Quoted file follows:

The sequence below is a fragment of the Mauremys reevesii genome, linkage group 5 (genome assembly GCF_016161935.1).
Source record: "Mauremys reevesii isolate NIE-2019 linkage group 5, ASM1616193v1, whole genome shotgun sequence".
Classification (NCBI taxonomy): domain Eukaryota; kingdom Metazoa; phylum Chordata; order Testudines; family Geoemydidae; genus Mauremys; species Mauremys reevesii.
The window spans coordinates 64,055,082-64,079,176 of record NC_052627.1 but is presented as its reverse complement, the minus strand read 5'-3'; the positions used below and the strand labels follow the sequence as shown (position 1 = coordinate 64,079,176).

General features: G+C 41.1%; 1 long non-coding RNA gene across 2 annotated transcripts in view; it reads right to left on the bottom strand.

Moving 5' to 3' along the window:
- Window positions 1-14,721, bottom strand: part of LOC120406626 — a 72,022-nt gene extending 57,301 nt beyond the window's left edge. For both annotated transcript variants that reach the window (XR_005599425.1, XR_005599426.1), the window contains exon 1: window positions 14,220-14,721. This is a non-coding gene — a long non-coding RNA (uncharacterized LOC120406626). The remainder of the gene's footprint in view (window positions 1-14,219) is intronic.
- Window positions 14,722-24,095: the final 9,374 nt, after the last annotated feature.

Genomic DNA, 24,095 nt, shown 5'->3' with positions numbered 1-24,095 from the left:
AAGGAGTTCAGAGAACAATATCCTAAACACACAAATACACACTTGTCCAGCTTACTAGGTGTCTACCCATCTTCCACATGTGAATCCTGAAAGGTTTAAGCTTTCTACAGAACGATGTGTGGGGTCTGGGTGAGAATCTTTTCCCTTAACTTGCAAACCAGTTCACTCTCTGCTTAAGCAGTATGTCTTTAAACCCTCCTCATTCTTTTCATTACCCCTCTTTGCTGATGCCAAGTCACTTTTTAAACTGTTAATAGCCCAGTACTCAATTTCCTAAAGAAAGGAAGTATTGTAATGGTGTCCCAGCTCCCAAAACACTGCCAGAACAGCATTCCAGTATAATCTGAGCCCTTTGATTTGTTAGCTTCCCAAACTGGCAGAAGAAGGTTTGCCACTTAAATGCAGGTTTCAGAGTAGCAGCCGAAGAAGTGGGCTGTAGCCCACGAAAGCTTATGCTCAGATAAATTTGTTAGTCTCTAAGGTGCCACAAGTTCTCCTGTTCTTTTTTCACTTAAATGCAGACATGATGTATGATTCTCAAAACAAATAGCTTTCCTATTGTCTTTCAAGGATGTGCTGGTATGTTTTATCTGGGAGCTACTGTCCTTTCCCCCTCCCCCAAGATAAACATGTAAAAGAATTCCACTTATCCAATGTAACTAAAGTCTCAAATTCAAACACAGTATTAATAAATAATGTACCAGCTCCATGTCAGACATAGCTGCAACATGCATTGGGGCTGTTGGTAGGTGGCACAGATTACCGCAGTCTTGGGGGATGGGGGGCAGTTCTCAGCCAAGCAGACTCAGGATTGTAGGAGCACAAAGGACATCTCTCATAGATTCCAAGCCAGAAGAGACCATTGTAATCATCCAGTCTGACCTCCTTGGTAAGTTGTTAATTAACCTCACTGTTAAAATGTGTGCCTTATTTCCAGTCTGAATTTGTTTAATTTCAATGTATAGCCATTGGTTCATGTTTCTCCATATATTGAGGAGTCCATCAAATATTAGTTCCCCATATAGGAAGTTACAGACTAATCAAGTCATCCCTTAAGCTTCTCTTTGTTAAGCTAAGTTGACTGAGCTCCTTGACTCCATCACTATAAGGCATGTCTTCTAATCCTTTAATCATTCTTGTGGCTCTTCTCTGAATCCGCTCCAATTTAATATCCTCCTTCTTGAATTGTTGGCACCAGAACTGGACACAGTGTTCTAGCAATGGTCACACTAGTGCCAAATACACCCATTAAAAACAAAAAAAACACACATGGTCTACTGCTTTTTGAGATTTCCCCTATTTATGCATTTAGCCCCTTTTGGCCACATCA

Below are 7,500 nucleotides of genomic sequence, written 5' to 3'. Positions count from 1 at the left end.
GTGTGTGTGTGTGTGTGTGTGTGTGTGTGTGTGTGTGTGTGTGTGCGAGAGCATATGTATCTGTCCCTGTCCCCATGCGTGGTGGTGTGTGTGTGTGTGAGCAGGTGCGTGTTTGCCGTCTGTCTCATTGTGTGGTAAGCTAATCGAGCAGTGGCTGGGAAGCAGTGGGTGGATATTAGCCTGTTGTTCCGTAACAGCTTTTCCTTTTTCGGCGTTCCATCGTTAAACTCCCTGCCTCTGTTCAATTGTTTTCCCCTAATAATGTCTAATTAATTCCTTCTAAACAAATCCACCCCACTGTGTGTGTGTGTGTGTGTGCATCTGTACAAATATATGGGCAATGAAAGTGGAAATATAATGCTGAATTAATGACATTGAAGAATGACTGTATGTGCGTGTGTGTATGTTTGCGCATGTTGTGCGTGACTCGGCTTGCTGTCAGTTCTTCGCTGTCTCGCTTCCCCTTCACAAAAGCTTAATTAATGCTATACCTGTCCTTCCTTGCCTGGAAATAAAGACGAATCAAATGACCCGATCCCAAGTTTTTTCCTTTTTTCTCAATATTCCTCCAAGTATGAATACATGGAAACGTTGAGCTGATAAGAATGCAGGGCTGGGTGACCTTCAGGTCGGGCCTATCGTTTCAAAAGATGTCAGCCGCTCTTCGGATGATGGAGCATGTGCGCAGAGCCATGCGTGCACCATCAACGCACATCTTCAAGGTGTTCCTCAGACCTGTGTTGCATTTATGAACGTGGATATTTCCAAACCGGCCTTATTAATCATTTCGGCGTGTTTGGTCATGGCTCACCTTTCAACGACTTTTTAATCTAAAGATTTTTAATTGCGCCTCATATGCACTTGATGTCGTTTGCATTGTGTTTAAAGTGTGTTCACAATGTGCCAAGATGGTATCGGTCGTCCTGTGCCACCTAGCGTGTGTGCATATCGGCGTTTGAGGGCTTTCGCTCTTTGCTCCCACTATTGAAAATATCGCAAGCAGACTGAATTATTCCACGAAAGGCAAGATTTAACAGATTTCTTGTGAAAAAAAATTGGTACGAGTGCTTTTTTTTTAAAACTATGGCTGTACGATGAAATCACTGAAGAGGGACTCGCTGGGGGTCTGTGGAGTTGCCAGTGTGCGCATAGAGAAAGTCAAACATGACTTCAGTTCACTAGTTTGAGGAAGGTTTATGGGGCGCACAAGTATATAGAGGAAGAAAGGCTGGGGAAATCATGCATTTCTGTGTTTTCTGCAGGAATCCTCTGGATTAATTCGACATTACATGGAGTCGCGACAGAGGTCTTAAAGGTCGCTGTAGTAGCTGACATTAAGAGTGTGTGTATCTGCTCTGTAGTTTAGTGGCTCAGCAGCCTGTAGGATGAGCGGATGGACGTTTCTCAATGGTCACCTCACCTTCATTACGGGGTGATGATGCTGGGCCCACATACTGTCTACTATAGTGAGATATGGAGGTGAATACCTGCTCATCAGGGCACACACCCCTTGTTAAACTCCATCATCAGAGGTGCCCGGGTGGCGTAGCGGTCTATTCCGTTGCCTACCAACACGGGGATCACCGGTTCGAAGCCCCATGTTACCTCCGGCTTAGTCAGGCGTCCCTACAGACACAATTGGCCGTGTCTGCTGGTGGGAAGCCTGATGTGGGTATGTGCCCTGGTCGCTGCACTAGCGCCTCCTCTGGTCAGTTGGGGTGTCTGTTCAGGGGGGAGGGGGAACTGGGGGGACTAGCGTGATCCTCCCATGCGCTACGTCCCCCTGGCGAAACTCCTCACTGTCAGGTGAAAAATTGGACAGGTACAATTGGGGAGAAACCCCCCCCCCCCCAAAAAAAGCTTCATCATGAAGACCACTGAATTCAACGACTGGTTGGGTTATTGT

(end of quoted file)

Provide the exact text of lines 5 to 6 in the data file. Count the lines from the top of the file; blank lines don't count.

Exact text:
General features: G+C 41.1%; 1 long non-coding RNA gene across 2 annotated transcripts in view; it reads right to left on the bottom strand.

Moving 5' to 3' along the window: